Suddenly Williams realized that Schmidt was making some sense. He remembered how the IRS had garnished his wages for back child support when Linda had run to the court to squeeze every last cent she could out of him. The divorce court and the IRS–they had an open com-line to each other. And maybe, just maybe, the state employment office’s computer was talking to some other computer somewhere else. It was possible.
“My genotype, on somebody’s D-base? Schmidt, if what you’re saying is true then I’ve been blacklisted! All those interviews were for state government positions, the ones that the job counselor sent me out on. But if she knew no one would hire me, then why did she bother sending me on all those interviews in the first place?”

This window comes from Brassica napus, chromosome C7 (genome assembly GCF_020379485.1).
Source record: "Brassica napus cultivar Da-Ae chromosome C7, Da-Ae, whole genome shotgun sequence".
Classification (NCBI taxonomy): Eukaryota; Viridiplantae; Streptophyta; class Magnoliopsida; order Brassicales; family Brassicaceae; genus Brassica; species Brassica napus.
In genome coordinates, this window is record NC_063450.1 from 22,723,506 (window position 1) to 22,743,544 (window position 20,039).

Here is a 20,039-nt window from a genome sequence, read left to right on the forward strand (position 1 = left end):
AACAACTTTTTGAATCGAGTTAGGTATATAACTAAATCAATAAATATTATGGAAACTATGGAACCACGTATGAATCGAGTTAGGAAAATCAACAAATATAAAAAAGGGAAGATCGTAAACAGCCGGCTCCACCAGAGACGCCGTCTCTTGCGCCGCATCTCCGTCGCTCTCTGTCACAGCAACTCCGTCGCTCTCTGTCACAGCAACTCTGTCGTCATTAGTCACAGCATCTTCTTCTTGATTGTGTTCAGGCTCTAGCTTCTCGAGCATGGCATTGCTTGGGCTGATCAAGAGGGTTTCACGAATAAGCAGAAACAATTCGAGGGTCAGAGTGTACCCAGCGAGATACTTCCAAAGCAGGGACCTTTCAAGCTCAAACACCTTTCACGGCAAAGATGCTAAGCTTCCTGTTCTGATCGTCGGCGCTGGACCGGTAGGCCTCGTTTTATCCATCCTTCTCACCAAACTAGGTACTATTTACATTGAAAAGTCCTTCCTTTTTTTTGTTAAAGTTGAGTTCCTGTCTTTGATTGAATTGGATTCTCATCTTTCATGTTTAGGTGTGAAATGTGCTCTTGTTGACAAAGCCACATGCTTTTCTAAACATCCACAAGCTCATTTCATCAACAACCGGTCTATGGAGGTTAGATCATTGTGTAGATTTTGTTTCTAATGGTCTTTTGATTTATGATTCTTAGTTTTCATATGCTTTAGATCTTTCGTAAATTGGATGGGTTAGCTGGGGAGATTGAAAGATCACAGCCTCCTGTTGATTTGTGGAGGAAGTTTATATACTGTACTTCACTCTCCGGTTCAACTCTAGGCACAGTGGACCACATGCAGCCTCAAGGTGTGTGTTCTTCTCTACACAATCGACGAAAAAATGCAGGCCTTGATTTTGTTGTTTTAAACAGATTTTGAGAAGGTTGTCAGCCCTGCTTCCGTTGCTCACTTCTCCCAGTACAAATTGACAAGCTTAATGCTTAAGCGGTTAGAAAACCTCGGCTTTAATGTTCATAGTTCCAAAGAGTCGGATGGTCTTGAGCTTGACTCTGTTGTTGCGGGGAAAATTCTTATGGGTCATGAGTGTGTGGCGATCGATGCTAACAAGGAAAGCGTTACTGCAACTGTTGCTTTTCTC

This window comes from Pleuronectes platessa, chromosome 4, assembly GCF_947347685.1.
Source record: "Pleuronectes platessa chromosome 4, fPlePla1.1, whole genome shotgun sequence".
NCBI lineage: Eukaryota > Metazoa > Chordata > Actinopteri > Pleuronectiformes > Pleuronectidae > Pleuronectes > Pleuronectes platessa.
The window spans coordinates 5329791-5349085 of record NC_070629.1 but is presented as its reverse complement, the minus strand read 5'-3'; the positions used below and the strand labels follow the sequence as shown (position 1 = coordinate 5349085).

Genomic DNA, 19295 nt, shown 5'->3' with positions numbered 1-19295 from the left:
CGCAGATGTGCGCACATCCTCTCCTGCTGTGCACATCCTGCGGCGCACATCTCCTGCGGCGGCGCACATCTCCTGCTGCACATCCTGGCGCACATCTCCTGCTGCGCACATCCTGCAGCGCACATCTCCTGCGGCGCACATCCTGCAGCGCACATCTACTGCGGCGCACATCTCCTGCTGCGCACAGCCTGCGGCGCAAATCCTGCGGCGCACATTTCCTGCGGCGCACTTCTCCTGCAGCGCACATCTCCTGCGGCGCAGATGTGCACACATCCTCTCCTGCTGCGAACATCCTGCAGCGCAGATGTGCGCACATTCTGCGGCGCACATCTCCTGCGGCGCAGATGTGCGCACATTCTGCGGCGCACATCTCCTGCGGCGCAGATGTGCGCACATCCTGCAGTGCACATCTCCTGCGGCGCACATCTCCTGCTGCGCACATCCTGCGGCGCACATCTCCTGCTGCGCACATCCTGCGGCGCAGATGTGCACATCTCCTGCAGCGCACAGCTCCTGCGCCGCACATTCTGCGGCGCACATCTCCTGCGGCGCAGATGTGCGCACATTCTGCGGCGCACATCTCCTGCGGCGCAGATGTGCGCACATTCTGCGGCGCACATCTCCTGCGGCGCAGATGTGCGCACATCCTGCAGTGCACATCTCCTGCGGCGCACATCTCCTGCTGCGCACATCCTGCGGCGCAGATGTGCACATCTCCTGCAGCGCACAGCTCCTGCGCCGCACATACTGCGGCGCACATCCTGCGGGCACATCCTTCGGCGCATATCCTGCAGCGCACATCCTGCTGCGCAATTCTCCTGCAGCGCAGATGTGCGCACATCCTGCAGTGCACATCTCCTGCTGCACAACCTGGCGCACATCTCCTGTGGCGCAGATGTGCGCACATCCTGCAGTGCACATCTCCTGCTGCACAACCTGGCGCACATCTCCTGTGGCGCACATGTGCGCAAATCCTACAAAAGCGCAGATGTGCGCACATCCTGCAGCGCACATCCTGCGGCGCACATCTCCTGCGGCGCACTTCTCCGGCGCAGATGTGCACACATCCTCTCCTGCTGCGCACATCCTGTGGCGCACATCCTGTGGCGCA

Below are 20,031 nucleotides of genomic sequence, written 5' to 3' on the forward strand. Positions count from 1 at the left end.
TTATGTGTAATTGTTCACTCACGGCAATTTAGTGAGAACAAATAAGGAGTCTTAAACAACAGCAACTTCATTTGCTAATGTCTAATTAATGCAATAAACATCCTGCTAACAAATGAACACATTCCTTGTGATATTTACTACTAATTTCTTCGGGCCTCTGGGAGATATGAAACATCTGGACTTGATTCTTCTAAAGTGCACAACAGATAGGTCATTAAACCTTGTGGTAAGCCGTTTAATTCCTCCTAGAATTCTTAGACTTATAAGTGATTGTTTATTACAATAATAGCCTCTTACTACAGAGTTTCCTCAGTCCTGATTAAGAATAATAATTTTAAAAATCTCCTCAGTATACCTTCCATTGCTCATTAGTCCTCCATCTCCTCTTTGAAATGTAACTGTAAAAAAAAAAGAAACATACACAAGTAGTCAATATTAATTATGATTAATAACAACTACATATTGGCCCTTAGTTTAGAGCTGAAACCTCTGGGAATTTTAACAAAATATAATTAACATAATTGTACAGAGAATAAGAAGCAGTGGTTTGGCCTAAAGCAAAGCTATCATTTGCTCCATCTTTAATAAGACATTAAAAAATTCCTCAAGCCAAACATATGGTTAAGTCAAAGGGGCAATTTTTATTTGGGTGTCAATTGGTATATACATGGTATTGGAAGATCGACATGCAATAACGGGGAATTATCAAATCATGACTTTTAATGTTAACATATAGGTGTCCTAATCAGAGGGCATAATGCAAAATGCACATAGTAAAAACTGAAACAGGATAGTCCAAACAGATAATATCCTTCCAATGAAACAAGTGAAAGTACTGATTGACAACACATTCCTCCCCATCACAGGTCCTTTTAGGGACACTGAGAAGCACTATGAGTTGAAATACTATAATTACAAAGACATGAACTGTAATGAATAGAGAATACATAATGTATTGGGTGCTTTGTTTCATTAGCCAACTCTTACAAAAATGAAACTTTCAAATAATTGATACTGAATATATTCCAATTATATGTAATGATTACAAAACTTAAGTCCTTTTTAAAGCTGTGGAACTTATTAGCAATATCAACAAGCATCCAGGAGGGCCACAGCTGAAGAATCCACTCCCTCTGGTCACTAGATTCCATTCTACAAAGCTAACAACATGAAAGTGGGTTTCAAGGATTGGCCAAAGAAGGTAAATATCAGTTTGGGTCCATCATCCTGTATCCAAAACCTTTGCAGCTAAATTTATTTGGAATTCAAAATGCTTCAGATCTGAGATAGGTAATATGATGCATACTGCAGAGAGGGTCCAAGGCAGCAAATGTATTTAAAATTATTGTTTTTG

“Because she had to, Mr. Williams. That’s her job. She had to be able to log in somewhere that she sent you on a certain number of interviews and that you were subsequently turned down. She did her job and she’s off the hook. But do you know what’s even stranger?”
“This CODIS thing and genotyping aren’t strange enough?” replied Williams.
“If certain government agencies do have your genotype on their databases, just how do you suppose they obtained it? How did they come by that information about you?”
Williams felt a chill run down his spine as Schmidt’s questions struck home.
“You said you once worked for Martin Marietta, a government contractor that routinely requires security clearances and background checks of its employees. Did they ever take a blood sample from you?”
“As a matter of fact they did,” replied Williams. It had been years ago, but Williams recalled that the Martin nurse had once drawn his blood, although he hadn’t thought much of it at the time.